Thursday, November 29, 2018
Mark Frank, "Hunger in the Making of a Modern Sino-Tibetan Borderland"
Multiple Chinese regimes attempted to develop a province in eastern Tibet during the early twentieth century, always with underwhelming results. Leading accounts have emphasized political explanations for these projects and their outcomes, including inter-ethnic conflict and Chinese internal strife. This talk argues that frequent hunger among Chinese soldiers and settlers on the Tibetan plateau both stimulated and constrained state-building efforts there. The desire for familiar grain among Han communities was a driving force in regional politics, reshaping the map and redistributing the settler population. The embodied experience of hunger defies neat political or material explanations; this talk instead articulates it as the convergence of certain political, environmental, and cultural forces in Chinese bodies on the Tibetan plateau.
Time and Location: Thursday, November 29, 2018 12:00-1:30 PM, LUCY ELLIS LOUNGE, 1080 Foreign Languages Building, 707 S. Mathews Ave, Urbana, IL
Mark Frank is a PhD candidate in modern Chinese history at the University of Illinois.
Free pizza provided with registration
Friday, October 12, 2018
Christopher Callahan (University of Illinois, Urbana-Champaign)
"Performing Pictures: Etoki and the Illustrated Biography of Shinran"
Etoki, the practice of the elucidation of and by images, was utilized by Buddhist preachers and popular storytellers to entertain audiences and propagate Buddhism. Many scholars, such as Hayashi Masahiko and Kaminishi Ikumi have analyzed the multifaceted culture of etoki and taken note of the role that etoki storytelling played in the popularization of Buddhism in Japan. Although much of this scholarship has assumed that etoki story-tellers used a wide variety of formats, such as wall paintings, hanging scrolls and illustrated hand-scrolls, there are a number of unanswered questions regarding the use of hand-scrolls (emaki) in etoki performances. Looking closely at one illustrated hand-scroll of the Life of Shinran by Kakunyo (1270-1351), I will attempt to reconstruct the historical context of the scroll’s production, the ritual context for its use and viewing and the performative dimensions of the scroll itself in order to answer some of these questions.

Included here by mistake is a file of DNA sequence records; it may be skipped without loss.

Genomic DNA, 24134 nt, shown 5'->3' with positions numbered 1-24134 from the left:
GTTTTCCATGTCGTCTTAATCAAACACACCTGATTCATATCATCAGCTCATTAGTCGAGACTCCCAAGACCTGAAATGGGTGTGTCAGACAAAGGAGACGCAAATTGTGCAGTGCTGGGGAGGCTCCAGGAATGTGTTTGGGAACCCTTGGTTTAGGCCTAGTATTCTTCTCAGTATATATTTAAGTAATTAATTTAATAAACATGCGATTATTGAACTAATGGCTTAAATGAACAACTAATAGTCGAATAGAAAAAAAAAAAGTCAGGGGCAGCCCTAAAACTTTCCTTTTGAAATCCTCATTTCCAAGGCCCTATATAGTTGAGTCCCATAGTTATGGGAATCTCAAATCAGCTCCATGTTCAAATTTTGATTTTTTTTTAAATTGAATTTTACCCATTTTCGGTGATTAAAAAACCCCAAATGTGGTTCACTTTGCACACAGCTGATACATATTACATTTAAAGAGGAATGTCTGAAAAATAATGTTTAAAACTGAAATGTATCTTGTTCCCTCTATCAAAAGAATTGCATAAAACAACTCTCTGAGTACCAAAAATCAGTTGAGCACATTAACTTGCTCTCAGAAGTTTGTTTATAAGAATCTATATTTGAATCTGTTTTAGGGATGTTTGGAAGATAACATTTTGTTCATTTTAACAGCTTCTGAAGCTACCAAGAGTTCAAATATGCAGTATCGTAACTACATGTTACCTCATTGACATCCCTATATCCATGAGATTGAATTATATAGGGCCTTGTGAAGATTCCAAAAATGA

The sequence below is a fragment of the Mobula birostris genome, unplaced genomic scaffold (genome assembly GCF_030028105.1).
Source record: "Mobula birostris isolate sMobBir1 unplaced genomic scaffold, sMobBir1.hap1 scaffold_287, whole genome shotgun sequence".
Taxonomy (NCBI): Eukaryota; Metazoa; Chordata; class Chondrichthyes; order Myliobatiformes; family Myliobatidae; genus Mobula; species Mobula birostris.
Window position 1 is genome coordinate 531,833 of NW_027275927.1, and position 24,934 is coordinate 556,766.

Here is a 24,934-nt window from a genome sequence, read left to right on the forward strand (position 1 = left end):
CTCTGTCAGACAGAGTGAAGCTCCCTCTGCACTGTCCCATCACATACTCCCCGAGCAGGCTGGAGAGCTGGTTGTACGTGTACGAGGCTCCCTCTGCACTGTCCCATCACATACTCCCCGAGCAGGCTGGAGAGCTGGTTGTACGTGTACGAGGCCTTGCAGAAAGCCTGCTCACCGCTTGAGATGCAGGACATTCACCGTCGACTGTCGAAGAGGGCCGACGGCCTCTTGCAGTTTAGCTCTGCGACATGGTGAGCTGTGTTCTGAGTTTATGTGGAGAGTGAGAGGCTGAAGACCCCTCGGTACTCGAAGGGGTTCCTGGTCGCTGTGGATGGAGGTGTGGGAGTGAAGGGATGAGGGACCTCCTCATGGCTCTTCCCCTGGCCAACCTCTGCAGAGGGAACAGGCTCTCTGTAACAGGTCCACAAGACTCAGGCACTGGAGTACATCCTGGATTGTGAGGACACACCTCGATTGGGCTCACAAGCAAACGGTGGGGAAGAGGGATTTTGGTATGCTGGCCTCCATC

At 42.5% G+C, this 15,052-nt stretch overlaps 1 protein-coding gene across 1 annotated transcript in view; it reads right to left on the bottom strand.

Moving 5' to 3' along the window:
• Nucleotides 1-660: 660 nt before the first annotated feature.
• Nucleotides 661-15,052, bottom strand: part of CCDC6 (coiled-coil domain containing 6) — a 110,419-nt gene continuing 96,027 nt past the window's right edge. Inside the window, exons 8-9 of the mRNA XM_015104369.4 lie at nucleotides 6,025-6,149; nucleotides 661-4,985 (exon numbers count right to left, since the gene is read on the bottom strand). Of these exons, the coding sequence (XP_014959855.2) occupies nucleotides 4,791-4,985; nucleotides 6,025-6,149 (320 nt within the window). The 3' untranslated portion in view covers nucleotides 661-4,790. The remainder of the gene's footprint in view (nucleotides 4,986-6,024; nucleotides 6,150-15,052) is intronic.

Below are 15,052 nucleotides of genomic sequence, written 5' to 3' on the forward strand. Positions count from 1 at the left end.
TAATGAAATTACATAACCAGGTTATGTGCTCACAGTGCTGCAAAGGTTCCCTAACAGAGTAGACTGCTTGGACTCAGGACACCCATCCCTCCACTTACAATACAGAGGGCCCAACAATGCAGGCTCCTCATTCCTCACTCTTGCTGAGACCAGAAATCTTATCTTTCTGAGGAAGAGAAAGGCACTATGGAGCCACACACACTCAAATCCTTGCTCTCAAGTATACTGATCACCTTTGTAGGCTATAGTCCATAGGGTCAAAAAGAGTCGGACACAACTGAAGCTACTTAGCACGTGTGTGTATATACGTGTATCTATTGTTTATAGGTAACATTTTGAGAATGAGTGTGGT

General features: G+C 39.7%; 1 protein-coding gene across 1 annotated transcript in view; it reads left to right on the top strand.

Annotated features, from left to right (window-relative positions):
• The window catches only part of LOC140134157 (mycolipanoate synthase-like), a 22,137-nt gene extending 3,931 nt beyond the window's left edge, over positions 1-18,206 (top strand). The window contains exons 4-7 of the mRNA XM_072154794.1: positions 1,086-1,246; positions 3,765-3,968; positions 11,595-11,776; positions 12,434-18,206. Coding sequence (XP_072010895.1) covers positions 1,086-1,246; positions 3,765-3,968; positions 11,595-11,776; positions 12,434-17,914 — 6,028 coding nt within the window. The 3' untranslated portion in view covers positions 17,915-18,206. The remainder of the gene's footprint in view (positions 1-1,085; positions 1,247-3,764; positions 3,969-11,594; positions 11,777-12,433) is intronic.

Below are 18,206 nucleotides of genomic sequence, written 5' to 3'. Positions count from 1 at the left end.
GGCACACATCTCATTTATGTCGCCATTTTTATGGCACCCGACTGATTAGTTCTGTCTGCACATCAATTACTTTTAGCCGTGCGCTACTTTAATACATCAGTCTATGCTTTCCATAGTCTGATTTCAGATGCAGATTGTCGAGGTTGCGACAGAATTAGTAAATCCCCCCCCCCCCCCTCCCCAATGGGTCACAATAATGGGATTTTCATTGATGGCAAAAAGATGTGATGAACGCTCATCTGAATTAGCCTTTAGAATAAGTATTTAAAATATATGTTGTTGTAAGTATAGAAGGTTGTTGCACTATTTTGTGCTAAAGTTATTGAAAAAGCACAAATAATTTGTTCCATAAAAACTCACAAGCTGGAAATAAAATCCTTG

Time and location: 4:00-5:30 PM, Lucy Ellis Lounge - 1080 Foreign Languages Building (707 S Mathews Ave, Urbana), IL
Christopher Callahan lectures on Japanese and East Asian Religions in the Department of East Asian Languages and Cultures.
Spring 2018 Events
Tuesday, April 20, 2018
Hiromi Mizuno (University of Minnesota), "The Age of Nitrogen: Agricultural Modernization and Japan"
How Japan industrialized itself and joined the ranks of the world’s colonial powers by the beginning of the 20th century is a well told story, but how it fed the fast growing population and its industrial sector is little told or studied. Nitrogen, the important soil nutrient, supported the world's expansion of economy and population, sometimes driving the powerful West's colonialism. From dried fish in Hokkaido to soybean cakes in Manchuria to chemical fertilizer in colonial Korea, Japan's search for nitrogen too played a crucial role in Japan's modernization and colonial expansion. This talk is an environmental history of soil and agriculture and provides a fresh new perspective to Japan's modernization in the 20th century.
Time and location: 12-1:30 pm, Lucy Ellis Lounge - 1080 Foreign Languages Building (707 S Mathews Ave, Urbana)
Hiromi Mizuno is Associate Professor of History at University of Minnesota, Twin Cities.
Saturday, May 5, 2018